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Big belly laughs – why is it okay to laugh at fat people?

One reason we feel comfortable laughing at fat bodies is because we believe we can assess an individual’s personal and moral characteristics by their body. Robert Danay

Recent articles on perceptions of overweight and obese people have attracted a lot of attention from those with something to say about the overweight and the obese. One point that seems clear from the comments following these articles is that it’s okay to laugh at fat people.

Hollywood entertainers such as Eddie Murphy, Mike Myers, Courtney Cox and Gwyneth Paltrow have secured big pay cheques and even bigger laughs by putting on fat suits. Why do we find this funny? Why are fat suits and the act of dressing up as fat for the sake of laughs, not considered offensive as other forms of derogatory behaviour, for instance, as blackface?

Stigma against fat people is well researched and documented. Even the sight of two fat people kissing is apparently too gross for some to handle.

If you find yourself sceptical about the level of hostility directed at fat people, just wait a few hours and then read the comments at the end of this piece (or read the comments about this earlier piece). Notice how some people will hide their contempt behind concern – “I’m just thinking of health.” Others will cloak it in a perceived cost to themselves – “Obesity costs taxpayers x amount of dollars!”

Maybe we laugh at fat because we believe that fat people should be blamed for their fatness. We think that fat people are fat because they eat too much and never exercise. None of this bears out in research. Research has yet to establish a way for a fat body to become, and stay, a slim body, and permanent weight loss is not possible for 95% of the population.

Another reason we may feel comfortable laughing at fat bodies is because we believe we can assess an individual’s personal and moral characteristics by their body. Fat bodies tell us that the person is lazy, out of control, and lacking willpower – characteristics that are all undesirable.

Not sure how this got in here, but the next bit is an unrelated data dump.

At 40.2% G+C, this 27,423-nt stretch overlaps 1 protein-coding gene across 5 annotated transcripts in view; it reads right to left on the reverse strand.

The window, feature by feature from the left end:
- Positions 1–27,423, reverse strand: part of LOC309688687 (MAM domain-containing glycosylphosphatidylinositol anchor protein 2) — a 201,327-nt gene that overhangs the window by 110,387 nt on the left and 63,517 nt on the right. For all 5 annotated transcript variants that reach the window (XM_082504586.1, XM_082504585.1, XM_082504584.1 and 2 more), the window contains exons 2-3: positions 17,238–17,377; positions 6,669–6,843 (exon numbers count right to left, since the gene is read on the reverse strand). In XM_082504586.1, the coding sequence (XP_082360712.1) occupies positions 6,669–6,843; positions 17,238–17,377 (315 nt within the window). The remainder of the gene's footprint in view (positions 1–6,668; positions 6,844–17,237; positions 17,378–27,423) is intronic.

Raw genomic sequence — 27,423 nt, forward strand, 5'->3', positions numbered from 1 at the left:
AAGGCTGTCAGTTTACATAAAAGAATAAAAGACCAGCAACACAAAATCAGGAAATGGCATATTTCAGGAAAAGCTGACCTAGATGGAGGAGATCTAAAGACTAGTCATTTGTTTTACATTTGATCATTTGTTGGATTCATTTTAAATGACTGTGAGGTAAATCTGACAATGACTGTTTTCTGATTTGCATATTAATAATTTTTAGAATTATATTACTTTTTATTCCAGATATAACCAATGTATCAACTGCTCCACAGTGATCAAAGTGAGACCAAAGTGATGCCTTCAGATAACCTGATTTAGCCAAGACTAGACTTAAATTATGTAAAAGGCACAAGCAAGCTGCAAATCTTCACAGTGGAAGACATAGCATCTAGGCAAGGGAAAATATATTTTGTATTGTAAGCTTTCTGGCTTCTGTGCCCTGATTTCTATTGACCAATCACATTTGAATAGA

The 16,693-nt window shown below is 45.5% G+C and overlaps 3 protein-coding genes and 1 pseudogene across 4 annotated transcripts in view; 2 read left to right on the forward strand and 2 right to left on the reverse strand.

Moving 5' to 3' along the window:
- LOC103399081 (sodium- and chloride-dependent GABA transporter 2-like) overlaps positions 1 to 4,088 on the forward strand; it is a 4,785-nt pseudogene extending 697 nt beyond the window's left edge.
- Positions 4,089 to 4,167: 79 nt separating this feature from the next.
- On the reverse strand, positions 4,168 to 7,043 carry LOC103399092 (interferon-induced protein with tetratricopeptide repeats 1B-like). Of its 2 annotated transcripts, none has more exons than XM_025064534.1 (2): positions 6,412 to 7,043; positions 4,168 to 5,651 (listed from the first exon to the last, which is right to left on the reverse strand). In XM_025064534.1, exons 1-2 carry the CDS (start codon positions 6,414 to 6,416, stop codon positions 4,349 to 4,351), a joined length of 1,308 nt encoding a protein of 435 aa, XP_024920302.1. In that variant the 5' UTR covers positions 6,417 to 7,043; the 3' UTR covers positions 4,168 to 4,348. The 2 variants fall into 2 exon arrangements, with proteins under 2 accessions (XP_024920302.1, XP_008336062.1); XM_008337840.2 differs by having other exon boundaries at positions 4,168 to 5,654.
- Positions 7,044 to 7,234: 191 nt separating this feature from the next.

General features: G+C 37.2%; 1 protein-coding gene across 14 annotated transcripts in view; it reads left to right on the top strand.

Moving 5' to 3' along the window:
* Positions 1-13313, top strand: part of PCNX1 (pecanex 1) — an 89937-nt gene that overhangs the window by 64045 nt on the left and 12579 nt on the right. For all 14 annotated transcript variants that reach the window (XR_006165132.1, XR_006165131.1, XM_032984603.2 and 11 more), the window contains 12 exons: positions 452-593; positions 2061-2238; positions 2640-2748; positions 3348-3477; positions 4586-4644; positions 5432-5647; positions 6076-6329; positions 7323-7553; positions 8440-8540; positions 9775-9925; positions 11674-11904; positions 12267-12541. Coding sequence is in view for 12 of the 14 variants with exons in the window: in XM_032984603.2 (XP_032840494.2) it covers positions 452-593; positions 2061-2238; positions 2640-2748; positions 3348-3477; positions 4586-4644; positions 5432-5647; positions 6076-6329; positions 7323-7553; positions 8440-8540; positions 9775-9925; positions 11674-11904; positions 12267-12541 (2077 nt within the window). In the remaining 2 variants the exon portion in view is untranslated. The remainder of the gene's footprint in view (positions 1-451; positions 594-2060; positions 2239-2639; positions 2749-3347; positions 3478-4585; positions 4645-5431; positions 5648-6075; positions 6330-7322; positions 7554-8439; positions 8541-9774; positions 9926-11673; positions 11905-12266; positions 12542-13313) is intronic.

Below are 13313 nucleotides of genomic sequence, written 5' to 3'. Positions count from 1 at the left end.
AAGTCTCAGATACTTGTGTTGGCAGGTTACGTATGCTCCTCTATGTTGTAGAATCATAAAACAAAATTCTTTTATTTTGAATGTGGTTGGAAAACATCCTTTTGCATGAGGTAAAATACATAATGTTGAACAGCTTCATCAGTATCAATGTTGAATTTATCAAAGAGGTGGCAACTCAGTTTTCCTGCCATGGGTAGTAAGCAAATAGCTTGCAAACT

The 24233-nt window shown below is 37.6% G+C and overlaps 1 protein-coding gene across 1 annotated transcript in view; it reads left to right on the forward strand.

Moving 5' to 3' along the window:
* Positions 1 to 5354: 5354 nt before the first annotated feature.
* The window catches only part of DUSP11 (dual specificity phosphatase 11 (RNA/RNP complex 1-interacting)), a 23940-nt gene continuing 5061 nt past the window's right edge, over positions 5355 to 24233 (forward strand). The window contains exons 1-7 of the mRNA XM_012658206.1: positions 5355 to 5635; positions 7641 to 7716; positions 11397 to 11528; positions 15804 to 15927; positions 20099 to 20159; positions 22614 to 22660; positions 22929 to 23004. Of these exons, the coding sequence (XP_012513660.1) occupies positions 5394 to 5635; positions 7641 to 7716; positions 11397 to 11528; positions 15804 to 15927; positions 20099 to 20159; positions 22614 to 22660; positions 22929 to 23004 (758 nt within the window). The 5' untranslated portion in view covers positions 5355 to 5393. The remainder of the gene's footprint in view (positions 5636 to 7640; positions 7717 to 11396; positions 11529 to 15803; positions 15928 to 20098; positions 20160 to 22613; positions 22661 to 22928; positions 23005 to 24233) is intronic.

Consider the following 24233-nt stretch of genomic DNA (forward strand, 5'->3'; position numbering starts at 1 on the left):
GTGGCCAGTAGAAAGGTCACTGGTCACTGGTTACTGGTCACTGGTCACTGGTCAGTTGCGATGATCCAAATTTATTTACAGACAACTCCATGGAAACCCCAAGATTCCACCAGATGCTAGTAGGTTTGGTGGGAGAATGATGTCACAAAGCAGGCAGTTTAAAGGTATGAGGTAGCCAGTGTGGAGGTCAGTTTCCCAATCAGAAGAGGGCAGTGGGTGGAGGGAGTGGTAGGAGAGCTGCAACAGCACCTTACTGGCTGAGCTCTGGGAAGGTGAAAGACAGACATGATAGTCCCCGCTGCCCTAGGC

If someone is lacking morally, then we feel all right, perhaps even justified, in our taunting; we have the moral high ground, and really, we’re just shaming them for their own good.

What if laughing at fat people is a safe way to express our other biases and prejudices? While it’s incorrect to assert that fat prejudice is the last socially acceptable kind of prejudice, it’s true that unlike other areas of oppression (sexism, racism, classism), there are no legal protections based on weight or height in most countries.

And because poor people are more likely to be fat than people with more money – women are more likely to be fat than men and ethnic minorities are more likely to be fat than whites – fat prejudice and discrimination are likely tied into other forms of oppression.

Consider a list of traits associated with fatness – lazy, stupid, undisciplined, unattractive, unsuccessful – against a list of traits associated with thinness – active, smart, disciplined, attractive, successful.

Now replace the words fat and thin with poor and rich – or with black and white.

People of all body sizes laugh at fatness, including fat people because many believe their fatness to be a temporary state due to a lack of such variables as time, energy, willpower, or even illness. In fact, fat people are just as likely to hold anti-fat attitudes as slim people because they internalise the attitude they’re surrounded with their entire lives.

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